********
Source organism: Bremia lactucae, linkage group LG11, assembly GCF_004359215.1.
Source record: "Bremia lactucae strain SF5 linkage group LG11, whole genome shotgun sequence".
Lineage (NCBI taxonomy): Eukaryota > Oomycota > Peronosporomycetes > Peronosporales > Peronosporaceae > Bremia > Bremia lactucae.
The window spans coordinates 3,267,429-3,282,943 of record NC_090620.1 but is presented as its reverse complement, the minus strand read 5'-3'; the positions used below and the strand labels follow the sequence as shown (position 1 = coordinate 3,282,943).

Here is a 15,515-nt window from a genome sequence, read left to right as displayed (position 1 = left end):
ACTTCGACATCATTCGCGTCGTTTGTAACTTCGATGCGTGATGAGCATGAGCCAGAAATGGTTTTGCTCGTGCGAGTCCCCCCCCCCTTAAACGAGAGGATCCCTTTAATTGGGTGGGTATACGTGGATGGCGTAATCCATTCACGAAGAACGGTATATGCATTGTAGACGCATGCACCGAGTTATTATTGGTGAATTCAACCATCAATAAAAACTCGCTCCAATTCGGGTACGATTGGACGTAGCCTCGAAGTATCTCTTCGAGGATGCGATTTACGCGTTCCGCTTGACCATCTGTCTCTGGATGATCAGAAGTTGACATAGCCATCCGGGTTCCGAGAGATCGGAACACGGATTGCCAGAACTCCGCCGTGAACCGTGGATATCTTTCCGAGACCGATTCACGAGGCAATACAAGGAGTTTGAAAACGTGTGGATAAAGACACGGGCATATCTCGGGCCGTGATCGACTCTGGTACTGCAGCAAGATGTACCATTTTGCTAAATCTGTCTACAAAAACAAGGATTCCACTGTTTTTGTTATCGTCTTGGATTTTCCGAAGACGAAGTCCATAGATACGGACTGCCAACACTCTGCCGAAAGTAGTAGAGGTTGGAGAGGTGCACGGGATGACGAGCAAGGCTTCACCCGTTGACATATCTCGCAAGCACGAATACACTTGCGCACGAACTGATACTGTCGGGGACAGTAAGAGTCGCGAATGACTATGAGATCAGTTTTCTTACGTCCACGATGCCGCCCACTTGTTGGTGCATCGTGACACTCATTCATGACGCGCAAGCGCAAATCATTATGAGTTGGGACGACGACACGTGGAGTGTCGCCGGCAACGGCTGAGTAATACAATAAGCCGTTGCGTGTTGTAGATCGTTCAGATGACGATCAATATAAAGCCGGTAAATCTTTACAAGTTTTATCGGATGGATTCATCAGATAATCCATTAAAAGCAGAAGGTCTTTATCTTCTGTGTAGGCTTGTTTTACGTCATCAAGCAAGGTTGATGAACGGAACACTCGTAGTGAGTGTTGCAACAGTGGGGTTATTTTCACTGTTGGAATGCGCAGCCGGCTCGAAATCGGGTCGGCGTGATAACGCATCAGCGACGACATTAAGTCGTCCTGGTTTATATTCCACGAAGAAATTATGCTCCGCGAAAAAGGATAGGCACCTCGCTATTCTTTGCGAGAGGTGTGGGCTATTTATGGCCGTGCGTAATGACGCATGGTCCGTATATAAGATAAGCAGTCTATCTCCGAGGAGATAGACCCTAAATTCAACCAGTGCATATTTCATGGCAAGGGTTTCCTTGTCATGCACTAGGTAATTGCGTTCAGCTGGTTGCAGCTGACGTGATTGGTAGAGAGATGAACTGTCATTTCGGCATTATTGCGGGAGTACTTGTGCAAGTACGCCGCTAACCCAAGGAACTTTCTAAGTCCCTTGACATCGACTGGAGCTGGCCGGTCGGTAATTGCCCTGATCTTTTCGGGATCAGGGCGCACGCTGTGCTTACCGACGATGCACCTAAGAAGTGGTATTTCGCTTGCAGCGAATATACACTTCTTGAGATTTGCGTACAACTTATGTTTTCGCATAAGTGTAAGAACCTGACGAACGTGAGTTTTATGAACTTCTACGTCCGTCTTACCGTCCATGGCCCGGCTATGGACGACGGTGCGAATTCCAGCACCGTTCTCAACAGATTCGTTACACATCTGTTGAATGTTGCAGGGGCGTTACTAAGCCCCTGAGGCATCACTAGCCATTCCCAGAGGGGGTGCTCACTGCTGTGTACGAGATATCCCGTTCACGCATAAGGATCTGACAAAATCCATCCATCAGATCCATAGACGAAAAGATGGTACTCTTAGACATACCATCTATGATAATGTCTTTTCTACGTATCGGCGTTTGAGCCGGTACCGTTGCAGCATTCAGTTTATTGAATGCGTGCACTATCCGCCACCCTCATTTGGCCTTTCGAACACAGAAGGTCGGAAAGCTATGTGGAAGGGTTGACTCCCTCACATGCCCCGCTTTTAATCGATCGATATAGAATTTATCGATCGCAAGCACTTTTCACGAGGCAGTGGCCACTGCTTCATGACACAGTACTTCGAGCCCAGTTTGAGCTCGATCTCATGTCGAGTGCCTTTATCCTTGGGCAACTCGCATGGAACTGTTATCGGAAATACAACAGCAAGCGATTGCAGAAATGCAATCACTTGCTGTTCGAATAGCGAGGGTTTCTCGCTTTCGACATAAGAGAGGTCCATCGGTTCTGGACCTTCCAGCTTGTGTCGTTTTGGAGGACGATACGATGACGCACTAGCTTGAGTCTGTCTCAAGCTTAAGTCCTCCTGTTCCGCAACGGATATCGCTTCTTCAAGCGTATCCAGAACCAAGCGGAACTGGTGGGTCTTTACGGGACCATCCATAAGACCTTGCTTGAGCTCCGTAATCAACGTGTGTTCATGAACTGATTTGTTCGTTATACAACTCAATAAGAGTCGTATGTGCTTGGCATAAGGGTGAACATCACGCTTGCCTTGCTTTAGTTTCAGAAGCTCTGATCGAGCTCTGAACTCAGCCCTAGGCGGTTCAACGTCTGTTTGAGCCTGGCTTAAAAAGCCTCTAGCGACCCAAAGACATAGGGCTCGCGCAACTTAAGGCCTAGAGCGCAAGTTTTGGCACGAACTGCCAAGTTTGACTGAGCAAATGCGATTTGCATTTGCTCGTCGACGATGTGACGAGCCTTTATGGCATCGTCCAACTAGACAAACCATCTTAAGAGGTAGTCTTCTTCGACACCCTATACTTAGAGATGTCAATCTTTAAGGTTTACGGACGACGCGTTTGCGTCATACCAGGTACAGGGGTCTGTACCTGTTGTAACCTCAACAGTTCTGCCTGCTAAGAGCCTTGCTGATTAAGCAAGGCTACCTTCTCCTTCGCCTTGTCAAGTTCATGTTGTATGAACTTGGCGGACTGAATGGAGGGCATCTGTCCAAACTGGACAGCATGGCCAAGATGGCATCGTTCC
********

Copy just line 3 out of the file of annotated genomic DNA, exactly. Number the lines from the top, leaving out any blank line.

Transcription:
Lineage (NCBI taxonomy): Eukaryota > Oomycota > Peronosporomycetes > Peronosporales > Peronosporaceae > Bremia > Bremia lactucae.